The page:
How will you know if you’ve reached your trigger rate?
Most major banks will call you or send you a notice as soon as you’ve hit your trigger rate, but like with all things financial, it’s important to be aware of the terms of your agreement so that you can be proactive and make changes if you need to.
“If you’re with a private or a super expensive lender, because your credit rating was not good or your source of revenue wasn’t clear… they might not let you know,” says Elke Rubach, a principal with Toronto-based wealth management firm Rubach Wealth, adding that the terms of your mortgage agreement will be laid out in the fine print of your mortgage documents.
With riskier types of lenders, the owing balance of your mortgage could increase with interest rate hikes for the rest of your mortgage term, but as long as you continue to make regular payments that service the growing interest, the lender will not contact you, until they’re contractually obligated.
The point at which this obligation is set is called the trigger point. This will also be outlined in your mortgage agreement and it isn’t the same for everyone. It’s simply the point where the growing balance of your loan reaches a set percentage of the original amount of your mortgage. That percentage is set by your lender and they will step in to talk about your options and work out a feasible payment schedule only if your balance has grown to this percentage (or you’ve hit the trigger point).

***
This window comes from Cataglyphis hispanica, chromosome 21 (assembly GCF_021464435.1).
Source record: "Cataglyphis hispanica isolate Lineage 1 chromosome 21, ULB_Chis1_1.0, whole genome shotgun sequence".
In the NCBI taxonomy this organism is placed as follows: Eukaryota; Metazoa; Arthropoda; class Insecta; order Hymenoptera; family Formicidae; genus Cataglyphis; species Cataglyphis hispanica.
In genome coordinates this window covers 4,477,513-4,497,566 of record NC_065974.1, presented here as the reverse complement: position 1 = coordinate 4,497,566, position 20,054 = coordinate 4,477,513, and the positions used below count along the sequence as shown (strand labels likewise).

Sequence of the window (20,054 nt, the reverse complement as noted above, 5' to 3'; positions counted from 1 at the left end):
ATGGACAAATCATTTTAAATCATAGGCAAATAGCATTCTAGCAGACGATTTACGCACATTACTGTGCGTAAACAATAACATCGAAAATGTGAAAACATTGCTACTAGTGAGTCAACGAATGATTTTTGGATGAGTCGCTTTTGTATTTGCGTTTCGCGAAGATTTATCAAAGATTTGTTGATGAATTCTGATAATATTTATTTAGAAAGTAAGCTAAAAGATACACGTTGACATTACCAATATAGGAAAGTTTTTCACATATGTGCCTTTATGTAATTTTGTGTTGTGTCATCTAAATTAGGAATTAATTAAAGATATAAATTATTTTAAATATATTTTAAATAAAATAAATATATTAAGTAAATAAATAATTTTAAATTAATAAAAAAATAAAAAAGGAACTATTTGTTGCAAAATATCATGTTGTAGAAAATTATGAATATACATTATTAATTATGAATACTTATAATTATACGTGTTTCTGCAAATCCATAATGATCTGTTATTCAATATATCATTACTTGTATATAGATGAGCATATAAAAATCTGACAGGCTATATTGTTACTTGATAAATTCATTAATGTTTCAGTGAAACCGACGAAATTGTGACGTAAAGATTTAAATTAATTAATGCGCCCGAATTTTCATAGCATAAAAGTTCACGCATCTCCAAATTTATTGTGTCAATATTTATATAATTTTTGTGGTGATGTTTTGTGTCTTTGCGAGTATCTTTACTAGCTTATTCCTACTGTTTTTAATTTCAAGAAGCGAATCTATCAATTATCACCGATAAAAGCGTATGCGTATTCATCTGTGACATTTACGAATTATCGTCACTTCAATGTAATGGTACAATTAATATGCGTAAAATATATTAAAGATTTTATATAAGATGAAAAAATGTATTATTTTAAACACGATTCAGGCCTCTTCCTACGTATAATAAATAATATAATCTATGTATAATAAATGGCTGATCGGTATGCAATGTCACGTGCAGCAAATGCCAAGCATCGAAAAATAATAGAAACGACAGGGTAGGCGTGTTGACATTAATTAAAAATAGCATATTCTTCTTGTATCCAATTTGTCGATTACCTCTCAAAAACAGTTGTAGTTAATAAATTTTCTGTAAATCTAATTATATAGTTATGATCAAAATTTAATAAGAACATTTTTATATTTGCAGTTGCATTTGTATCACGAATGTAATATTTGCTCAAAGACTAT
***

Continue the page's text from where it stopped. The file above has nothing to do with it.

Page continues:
Only variable rate mortgage holders with riskier lenders need to be concerned about trigger points, but it’s something everyone should be aware of.
What can you do if you’re nearing your trigger rate?
“If you’re stuck, talk to your bank, or lender, or reach out to a financial advisor. Look for options, manage your credit, (or think about whether) you need to refinance,” says Rubach.
Whatever you do, she says, “do not do the ostrich approach.”
You may look at increasing the amount of your scheduled payments, make a prepayment and decrease the balance of your loan, or switch to a different payment schedule. You may be able to extend your amortization period if not already at the maximum allowable, switch out of a static/fixed payment schedule, or lock into a fixed rate mortgage.
There are pros and cons associated with each of these options, which you should discuss with your lender or financial advisor, to decide the best option depending on the terms of your mortgage.
According to Heath, even those with fixed or variable rate mortgages with adjustable payments should look at the state of their mortgage well ahead of their renewal period.
“(Given the way interest rates have been trending), it’s very likely that either their mortgage payment will need to increase to stay on the same amortization period, or their amortization period will need to increase to keep their payments at the same level,” he says.
“(Mortgage holders) need to look at what’s happening and consider whether there are things they need to be doing to change their lifestyle and their spending now to be ready (for any changes in the future).”